Domenic and Susan in D.C.

Domenic, a high school sophomore, and his mother Susan, who is a nurse in a retirement facility, attended the DC rally.

“In the school district I was in last year, we faced budget cuts,” Domenic said. “I was in the orchestra as an artistic way of expressing myself. They always put that as the first thing to go. It was not removed in the end because I went and spoke for it. They also wanted to take out band and art. Without that type of activity at school, there's no way for students to express themselves, which can lead to more and more depression and mental health issues. I’ve seen the scars on my friends’ wrists. But when they’re in orchestra, they’re the happiest people they can be.

“I think there needs to be some focus on the NRA [National Rifle Association], but we also need to focus on mental health and on schools. I also think there needs to be more of a balance. On a normal day you’ll see a guy lying right there on the ground, because he doesn’t have a home. You shouldn't see someone without a home and someone else with pockets full of money.”

Nick in Chicago

Nick is an immigrant and high school student who attended the Chicago march. “Too many have died,” he said. “This is it, this is where we stand.”

Nick spoke out against the war-mongering in the media and among politicians against Russia, saying: “We have to stop fighting with Russia. We will never move into the 21st century unless America and Russia can see eye to eye and be the leaders that can unite this world together.”

Citing the opinion polls showing widespread interest among young people in socialism, the WSWS asked whether Nick and his friends had discussed the subject. “All my friends talk about it,” he responded. “They want this era of capitalism going into unnecessary wars to end.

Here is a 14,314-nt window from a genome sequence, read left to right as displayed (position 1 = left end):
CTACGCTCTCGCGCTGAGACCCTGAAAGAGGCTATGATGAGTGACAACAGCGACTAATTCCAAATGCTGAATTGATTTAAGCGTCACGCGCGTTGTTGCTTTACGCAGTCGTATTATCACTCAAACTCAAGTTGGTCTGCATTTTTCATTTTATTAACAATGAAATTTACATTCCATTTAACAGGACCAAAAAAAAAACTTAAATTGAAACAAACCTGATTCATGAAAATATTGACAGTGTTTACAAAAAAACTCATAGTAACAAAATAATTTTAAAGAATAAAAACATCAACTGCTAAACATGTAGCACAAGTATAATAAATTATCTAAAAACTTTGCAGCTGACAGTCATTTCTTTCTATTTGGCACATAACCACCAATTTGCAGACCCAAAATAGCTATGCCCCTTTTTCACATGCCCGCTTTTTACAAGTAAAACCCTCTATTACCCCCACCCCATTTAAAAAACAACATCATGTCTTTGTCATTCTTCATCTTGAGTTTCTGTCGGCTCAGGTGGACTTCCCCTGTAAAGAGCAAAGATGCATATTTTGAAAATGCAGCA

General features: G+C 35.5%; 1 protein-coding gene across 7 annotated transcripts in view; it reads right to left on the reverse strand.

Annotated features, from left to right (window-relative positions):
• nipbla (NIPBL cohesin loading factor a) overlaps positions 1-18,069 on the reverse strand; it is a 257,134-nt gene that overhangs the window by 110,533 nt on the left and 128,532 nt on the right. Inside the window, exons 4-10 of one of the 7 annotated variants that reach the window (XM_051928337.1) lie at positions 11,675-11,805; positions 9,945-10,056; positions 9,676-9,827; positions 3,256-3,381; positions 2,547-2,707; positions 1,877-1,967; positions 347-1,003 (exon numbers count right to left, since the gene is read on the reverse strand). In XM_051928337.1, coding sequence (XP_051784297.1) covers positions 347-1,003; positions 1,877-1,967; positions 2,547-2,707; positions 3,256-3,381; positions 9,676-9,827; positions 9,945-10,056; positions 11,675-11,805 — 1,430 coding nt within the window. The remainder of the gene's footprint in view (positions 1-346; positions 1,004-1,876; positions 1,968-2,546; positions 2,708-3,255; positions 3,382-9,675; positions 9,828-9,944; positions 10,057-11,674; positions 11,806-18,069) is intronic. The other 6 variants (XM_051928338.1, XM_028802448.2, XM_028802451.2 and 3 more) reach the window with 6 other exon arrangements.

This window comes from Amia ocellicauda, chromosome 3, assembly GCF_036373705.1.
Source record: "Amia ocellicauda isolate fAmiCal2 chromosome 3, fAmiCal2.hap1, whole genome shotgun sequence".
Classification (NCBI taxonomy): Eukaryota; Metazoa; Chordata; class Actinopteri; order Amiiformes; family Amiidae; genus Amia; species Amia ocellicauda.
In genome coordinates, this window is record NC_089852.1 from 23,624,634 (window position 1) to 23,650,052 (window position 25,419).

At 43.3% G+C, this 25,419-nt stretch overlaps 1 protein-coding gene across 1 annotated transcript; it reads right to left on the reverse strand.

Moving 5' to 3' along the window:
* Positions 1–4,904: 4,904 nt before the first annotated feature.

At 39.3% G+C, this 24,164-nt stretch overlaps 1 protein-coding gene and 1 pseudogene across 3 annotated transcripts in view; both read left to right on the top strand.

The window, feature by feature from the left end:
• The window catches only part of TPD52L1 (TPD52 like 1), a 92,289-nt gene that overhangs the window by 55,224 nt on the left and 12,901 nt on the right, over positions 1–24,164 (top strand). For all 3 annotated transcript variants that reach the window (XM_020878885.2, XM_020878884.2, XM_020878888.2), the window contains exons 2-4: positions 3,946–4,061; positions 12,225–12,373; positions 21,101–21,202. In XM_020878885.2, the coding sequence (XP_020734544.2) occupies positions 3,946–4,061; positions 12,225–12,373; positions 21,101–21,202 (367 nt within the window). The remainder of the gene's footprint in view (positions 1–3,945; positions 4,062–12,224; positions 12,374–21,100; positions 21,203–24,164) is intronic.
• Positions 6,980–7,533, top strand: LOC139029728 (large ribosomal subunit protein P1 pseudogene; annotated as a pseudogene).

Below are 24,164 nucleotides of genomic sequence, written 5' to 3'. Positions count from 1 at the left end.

“I mean, we went to Vietnam in 1968, and then in 2003 we went to Iraq. For what? For no reason? For oil? Students marched on Michigan Avenue in 1968, and 50 years later students are marching for the same things they did.”

Monae and Atiti in Oakland

Monae and Atiti are seniors at Impact Academy in Oakland, California. “I thought [the march] was very powerful because I thought it made the connection between militarization, police brutality and global warfare and gun violence on the streets … and things like capitalism and money which funds [only] certain things,” Atiti said. “It all ties back to capitalism, and how everything is about greed.”

“I’m frustrated,” Monae said. “The fact that you’re putting war before our education? … It’s like you’re trying to take our power and make us more ignorant.”

Celia, Luna, Winnie and Helena in Los Angeles

Celia attended the Los Angeles demonstration with her friends Luna, Winnie and Helena. She linked the question of mass shootings to the glorification of violence and the military in the mass media. “If you mention sex, it’s automatically shunned. You hear things like, ‘You shouldn’t be talking about that, you’re so young.’ Yet we see literally everywhere guns and violence and murder and killing and all this, and it’s just normal for us. And it shouldn’t be, it really shouldn’t be.

“In the movies it’s just, ‘Well, we’re at war, and that’s normal.’… All the negative effects of violence and war aren’t seen very often.”

Paul in Detroit

Paul, a 16-year-old junior from Warren, Michigan, attended the Detroit march. When an IYSSE member noted that he has lived his entire life under war, Paul responded: “That’s true. And I’ve been born to a century with these mass shootings too. I’ve never known what it’s like without these mass shootings. Columbine, I wasn’t even born, and then there was Sandy Hook, and I feel like Parkland, this one really hits close to me, because these students were my age.

“We’re not as happy as previous generations. Because all we see is death. We see war, we see death, we see shootings, that’s all we see. Congress was made to deal with these kind of [social issues]. That should be their number one priority, to make this generation have a better life than the previous one.”

Damon is a high school student who attended the march in New York City. “I think a lot of mainstream politics are not looking at the core of the issues,” he told IYSSE members. “I think a lot of the root causes go back to capitalism, and a lot of the issues like mass shootings can be prevented by socialism.”